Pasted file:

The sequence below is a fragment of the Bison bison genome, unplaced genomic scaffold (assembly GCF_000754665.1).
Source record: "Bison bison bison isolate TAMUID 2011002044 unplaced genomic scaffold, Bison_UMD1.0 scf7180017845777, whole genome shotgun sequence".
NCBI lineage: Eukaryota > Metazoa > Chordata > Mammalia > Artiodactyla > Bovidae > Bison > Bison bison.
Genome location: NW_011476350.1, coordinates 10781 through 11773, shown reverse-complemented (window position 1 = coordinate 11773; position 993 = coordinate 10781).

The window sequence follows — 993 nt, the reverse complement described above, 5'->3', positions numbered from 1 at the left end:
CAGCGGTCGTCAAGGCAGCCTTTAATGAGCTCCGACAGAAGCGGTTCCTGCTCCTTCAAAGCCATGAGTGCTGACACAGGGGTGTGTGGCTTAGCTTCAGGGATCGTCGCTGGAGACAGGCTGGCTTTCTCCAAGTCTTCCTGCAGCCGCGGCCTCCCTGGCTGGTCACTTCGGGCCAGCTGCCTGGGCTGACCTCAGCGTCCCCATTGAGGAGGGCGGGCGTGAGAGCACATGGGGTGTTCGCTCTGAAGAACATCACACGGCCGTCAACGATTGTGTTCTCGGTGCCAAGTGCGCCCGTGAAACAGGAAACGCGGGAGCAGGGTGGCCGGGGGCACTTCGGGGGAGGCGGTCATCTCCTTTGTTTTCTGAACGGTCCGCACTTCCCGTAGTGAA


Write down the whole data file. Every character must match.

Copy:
The sequence below is a fragment of the Bison bison genome, unplaced genomic scaffold (assembly GCF_000754665.1).
Source record: "Bison bison bison isolate TAMUID 2011002044 unplaced genomic scaffold, Bison_UMD1.0 scf7180017845777, whole genome shotgun sequence".
NCBI lineage: Eukaryota > Metazoa > Chordata > Mammalia > Artiodactyla > Bovidae > Bison > Bison bison.
Genome location: NW_011476350.1, coordinates 10781 through 11773, shown reverse-complemented (window position 1 = coordinate 11773; position 993 = coordinate 10781).

The window sequence follows — 993 nt, the reverse complement described above, 5'->3', positions numbered from 1 at the left end:
CAGCGGTCGTCAAGGCAGCCTTTAATGAGCTCCGACAGAAGCGGTTCCTGCTCCTTCAAAGCCATGAGTGCTGACACAGGGGTGTGTGGCTTAGCTTCAGGGATCGTCGCTGGAGACAGGCTGGCTTTCTCCAAGTCTTCCTGCAGCCGCGGCCTCCCTGGCTGGTCACTTCGGGCCAGCTGCCTGGGCTGACCTCAGCGTCCCCATTGAGGAGGGCGGGCGTGAGAGCACATGGGGTGTTCGCTCTGAAGAACATCACACGGCCGTCAACGATTGTGTTCTCGGTGCCAAGTGCGCCCGTGAAACAGGAAACGCGGGAGCAGGGTGGCCGGGGGCACTTCGGGGGAGGCGGTCATCTCCTTTGTTTTCTGAACGGTCCGCACTTCCCGTAGTGAA